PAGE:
I get asked fairly frequently about ukemi, or rather, more specifically, for advice about it. I suppose I fall well enough. People say I do, anyway, but I'm certainly not the only one; there are plenty of budoka in our dojo and organization that have been falling prettier and longer than I.
Regardless, the question does get asked of me. In one form another, it all basically comes down to this: How can I fall like you? And it gets me thinking. What should I tell them? How did I get where I am today?
Now, I'm still relatively young, both in age and in budo experience, but this is what I've discovered so far about ukemi (and this may change as I get further along the path). Ready? Here's how you, too, can have amazing ukemi, absolutely free of charge!
Not that you have a whole lot of choice in the matter. You may have only discovered aikido or judo after turning 45, and that's where you have to start. All is not lost; you can still fall well with time and work. But I have to say that, after several years of watching others, young folks do have a unique advantage: put simply, it's an outright sense of fearlessness.
From what I understand (if the Discovery channel is to be believed), the human brain gets completely rewired during adolescence, starting at the back and working its way forward to the frontal lobe. The frontal lobe, I'm told, contains the part of our brain responsible for "higher reasoning". And since, physiologically, adolescence doesn't stop until your mid 20s, your higher reasoning center doesn't get rewired until then.
Which is why, I suspect, you can take a bunch of 18-19 year old soldiers (or younger) and tell them to storm a beach in Normandy against all odds and they'll do it. Ask a bunch of 30 year olds and they're likely tell you to go screw yourself.
All of which means, there's not a lot of logic or common sense or fear to get in the way of a young person throwing himself into the ground. (I post the picture above because that is exactly the sort of thing we did when I was a young lad!) Because let's face it, falling down is not natural. In fact, I'm willing to bet millions of years of evolution have more than likely programmed us that falling is a bad thing, don't do it, ever ever. You'll get hurt. Resist the fall at all costs, 'cause your gonna break something.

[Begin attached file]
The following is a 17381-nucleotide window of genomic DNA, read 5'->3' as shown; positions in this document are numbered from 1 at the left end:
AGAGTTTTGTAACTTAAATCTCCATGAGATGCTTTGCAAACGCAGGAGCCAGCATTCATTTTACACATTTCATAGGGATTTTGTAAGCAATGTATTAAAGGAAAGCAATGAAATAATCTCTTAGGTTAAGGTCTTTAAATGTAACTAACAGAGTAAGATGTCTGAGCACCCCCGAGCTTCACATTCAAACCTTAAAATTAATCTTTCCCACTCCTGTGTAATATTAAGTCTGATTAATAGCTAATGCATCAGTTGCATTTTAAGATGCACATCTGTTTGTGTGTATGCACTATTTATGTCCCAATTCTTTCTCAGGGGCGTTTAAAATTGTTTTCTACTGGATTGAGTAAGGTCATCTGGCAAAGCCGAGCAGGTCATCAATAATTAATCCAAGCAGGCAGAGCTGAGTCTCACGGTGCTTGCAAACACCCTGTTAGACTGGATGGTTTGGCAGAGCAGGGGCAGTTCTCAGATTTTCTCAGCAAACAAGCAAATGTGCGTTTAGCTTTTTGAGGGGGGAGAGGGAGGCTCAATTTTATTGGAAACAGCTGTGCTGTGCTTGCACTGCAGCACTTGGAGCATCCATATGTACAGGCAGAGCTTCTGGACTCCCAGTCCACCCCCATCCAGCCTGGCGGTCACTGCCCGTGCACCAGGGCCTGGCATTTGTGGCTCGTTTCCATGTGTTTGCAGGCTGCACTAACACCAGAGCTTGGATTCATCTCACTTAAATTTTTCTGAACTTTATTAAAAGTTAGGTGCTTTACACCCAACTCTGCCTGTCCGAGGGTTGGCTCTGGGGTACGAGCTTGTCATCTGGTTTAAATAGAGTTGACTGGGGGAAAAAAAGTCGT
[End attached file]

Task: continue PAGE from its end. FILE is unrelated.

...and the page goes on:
Fortunately, amazingly, we can actually overcome all that biological programming (in time). And while it's not absolutely necessary to start while still young enough and fearless enough to know that what you're doing is kind of dangerous, it certainly does help. I, myself, started just before I turned 20. And all the best ukemi artists in our school? Much the same. Most everyone I know who started when older have always had a sort of stiffness and hesitation in their falls.
Still, there are exceptions in our school, so don't let that discourage you. Follow Dr. Sean's sure-fire method for amazing ukemi, and you'll be flying about the dojo like a sugar-buzzed acrobat from Cirque du Soleil!
Next, Step 2...